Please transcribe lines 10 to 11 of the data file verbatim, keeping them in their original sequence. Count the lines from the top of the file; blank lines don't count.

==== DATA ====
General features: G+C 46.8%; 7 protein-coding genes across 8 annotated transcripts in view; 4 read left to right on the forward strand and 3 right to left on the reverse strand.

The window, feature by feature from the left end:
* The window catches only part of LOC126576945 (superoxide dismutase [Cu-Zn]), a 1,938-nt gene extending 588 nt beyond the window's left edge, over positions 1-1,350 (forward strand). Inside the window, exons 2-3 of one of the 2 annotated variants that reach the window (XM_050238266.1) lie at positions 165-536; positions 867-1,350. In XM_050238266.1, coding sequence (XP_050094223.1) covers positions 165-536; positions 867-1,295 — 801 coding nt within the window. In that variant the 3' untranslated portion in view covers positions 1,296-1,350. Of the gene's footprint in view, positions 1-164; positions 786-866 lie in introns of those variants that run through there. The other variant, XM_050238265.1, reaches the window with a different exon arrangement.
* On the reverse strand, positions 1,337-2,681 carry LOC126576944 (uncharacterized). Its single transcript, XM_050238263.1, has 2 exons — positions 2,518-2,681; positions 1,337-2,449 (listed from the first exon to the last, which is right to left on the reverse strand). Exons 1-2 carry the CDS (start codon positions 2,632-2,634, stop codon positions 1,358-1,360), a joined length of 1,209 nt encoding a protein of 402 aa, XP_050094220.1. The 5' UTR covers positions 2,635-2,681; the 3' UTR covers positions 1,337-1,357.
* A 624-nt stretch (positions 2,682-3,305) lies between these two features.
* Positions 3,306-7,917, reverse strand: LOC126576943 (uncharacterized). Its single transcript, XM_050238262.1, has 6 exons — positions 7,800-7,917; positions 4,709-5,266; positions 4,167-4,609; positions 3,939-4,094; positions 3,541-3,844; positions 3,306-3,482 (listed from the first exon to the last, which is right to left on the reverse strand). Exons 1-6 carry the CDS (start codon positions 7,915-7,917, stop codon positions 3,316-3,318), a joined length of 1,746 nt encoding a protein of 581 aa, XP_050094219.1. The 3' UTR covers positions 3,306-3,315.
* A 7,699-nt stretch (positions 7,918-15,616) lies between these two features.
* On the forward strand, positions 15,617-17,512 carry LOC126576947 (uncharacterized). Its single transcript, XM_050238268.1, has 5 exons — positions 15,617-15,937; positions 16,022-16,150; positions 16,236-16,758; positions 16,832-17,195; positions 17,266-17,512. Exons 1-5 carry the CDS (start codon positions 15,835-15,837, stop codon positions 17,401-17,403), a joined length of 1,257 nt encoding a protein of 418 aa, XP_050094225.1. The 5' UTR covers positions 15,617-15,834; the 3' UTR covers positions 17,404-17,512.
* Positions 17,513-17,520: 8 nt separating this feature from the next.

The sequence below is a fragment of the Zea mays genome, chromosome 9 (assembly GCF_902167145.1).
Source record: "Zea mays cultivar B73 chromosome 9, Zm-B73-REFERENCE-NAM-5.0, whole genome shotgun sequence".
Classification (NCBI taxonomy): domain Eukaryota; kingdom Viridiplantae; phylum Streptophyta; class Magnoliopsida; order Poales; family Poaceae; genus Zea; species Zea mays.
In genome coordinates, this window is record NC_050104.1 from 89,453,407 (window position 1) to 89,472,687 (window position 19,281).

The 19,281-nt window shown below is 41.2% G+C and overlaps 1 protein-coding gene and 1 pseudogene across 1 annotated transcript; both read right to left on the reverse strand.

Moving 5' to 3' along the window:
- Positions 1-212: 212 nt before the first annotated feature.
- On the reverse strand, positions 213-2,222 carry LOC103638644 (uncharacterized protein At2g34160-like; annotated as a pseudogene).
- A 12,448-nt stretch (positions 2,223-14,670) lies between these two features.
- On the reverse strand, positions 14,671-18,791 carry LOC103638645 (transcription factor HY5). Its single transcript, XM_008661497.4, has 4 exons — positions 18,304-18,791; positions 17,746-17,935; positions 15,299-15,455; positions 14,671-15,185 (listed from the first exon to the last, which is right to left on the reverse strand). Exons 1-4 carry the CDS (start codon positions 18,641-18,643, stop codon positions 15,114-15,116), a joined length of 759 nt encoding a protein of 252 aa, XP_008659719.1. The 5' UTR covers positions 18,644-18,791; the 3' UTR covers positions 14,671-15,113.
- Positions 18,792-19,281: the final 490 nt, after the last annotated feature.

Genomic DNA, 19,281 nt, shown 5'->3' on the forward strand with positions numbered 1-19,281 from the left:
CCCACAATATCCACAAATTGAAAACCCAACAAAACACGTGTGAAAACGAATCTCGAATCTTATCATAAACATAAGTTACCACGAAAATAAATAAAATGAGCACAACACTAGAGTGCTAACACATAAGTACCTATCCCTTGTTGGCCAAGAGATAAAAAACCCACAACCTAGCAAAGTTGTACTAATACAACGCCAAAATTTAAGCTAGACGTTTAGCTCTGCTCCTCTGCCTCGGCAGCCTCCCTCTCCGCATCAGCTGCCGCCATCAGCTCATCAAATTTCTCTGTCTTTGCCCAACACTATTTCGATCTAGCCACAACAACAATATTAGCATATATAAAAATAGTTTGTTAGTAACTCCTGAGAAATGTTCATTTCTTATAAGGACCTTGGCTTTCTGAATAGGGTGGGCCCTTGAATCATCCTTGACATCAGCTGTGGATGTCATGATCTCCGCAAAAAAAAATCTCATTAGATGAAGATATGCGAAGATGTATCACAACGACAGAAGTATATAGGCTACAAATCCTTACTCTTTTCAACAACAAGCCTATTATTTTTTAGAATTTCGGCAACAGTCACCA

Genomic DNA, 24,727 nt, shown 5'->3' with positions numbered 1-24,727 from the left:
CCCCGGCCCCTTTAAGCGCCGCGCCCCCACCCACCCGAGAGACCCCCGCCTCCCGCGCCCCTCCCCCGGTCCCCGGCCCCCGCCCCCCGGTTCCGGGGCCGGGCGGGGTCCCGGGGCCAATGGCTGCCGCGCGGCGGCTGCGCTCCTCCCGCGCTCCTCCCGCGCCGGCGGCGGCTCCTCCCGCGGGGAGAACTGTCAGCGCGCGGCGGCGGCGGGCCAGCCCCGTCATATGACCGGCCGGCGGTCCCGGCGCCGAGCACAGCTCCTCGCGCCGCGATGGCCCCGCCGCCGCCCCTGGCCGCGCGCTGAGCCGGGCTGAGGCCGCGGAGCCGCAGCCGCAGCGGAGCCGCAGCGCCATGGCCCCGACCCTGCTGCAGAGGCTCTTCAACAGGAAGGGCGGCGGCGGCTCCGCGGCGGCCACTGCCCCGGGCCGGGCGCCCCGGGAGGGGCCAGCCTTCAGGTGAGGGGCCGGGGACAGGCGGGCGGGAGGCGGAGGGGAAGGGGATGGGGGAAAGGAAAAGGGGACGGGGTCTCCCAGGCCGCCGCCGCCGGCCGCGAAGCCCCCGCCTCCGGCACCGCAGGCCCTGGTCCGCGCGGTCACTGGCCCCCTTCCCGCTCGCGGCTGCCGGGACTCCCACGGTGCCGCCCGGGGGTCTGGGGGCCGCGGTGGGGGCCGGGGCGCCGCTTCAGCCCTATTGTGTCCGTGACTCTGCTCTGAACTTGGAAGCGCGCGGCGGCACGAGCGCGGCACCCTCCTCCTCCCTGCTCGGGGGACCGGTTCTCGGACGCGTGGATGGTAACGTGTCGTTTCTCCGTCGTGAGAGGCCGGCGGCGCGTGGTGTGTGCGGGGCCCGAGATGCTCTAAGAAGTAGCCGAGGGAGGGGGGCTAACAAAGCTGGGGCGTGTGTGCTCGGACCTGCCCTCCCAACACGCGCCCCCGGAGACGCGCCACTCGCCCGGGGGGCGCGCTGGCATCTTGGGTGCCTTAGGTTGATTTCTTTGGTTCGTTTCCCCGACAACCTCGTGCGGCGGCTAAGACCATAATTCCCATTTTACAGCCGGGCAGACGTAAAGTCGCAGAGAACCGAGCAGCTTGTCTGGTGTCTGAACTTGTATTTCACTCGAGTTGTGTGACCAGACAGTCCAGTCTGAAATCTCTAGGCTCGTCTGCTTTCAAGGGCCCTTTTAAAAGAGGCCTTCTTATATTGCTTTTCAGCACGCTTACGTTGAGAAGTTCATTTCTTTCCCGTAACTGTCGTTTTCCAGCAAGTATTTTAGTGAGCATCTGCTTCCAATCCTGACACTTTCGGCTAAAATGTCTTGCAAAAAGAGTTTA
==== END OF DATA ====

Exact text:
The sequence below is a fragment of the Zea mays genome, chromosome 9 (assembly GCF_902167145.1).
Source record: "Zea mays cultivar B73 chromosome 9, Zm-B73-REFERENCE-NAM-5.0, whole genome shotgun sequence".